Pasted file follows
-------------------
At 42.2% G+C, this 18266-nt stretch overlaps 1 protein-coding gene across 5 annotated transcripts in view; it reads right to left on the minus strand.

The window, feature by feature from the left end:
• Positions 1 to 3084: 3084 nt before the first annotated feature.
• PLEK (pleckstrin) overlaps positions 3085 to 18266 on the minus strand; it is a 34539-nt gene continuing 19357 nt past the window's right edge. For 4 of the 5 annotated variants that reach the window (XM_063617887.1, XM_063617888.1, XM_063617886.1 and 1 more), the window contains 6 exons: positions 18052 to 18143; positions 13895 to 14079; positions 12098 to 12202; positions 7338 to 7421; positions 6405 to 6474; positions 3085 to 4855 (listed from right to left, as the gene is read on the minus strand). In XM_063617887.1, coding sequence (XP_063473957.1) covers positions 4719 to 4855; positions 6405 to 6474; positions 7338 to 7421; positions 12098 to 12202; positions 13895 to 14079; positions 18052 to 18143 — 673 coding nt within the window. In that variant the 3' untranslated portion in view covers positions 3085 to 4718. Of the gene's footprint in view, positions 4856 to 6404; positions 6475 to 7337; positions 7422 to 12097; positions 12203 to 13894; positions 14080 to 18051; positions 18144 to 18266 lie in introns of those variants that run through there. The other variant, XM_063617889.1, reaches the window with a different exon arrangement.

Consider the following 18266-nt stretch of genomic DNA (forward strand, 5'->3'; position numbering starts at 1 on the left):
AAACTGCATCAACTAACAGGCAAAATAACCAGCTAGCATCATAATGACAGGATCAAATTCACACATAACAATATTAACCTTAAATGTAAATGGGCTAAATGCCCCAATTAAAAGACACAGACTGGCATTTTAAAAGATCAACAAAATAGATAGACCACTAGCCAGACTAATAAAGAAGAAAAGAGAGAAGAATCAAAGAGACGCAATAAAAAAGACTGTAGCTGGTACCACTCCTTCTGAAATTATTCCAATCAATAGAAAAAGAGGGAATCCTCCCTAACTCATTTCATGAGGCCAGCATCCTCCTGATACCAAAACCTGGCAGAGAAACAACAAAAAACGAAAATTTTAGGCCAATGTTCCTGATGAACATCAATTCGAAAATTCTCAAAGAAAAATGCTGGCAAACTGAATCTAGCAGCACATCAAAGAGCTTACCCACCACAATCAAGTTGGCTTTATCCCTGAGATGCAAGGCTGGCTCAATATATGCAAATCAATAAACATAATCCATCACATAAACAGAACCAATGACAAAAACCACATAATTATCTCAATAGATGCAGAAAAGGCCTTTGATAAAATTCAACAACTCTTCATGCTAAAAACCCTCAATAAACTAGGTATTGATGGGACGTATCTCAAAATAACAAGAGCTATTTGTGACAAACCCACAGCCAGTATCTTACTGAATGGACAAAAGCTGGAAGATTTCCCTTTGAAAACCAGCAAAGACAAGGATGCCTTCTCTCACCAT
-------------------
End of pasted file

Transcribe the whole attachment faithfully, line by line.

At 42.2% G+C, this 18266-nt stretch overlaps 1 protein-coding gene across 5 annotated transcripts in view; it reads right to left on the minus strand.

The window, feature by feature from the left end:
• Positions 1 to 3084: 3084 nt before the first annotated feature.
• PLEK (pleckstrin) overlaps positions 3085 to 18266 on the minus strand; it is a 34539-nt gene continuing 19357 nt past the window's right edge. For 4 of the 5 annotated variants that reach the window (XM_063617887.1, XM_063617888.1, XM_063617886.1 and 1 more), the window contains 6 exons: positions 18052 to 18143; positions 13895 to 14079; positions 12098 to 12202; positions 7338 to 7421; positions 6405 to 6474; positions 3085 to 4855 (listed from right to left, as the gene is read on the minus strand). In XM_063617887.1, coding sequence (XP_063473957.1) covers positions 4719 to 4855; positions 6405 to 6474; positions 7338 to 7421; positions 12098 to 12202; positions 13895 to 14079; positions 18052 to 18143 — 673 coding nt within the window. In that variant the 3' untranslated portion in view covers positions 3085 to 4718. Of the gene's footprint in view, positions 4856 to 6404; positions 6475 to 7337; positions 7422 to 12097; positions 12203 to 13894; positions 14080 to 18051; positions 18144 to 18266 lie in introns of those variants that run through there. The other variant, XM_063617889.1, reaches the window with a different exon arrangement.

Consider the following 18266-nt stretch of genomic DNA (forward strand, 5'->3'; position numbering starts at 1 on the left):
AAACTGCATCAACTAACAGGCAAAATAACCAGCTAGCATCATAATGACAGGATCAAATTCACACATAACAATATTAACCTTAAATGTAAATGGGCTAAATGCCCCAATTAAAAGACACAGACTGGCATTTTAAAAGATCAACAAAATAGATAGACCACTAGCCAGACTAATAAAGAAGAAAAGAGAGAAGAATCAAAGAGACGCAATAAAAAAGACTGTAGCTGGTACCACTCCTTCTGAAATTATTCCAATCAATAGAAAAAGAGGGAATCCTCCCTAACTCATTTCATGAGGCCAGCATCCTCCTGATACCAAAACCTGGCAGAGAAACAACAAAAAACGAAAATTTTAGGCCAATGTTCCTGATGAACATCAATTCGAAAATTCTCAAAGAAAAATGCTGGCAAACTGAATCTAGCAGCACATCAAAGAGCTTACCCACCACAATCAAGTTGGCTTTATCCCTGAGATGCAAGGCTGGCTCAATATATGCAAATCAATAAACATAATCCATCACATAAACAGAACCAATGACAAAAACCACATAATTATCTCAATAGATGCAGAAAAGGCCTTTGATAAAATTCAACAACTCTTCATGCTAAAAACCCTCAATAAACTAGGTATTGATGGGACGTATCTCAAAATAACAAGAGCTATTTGTGACAAACCCACAGCCAGTATCTTACTGAATGGACAAAAGCTGGAAGATTTCCCTTTGAAAACCAGCAAAGACAAGGATGCCTTCTCTCACCAT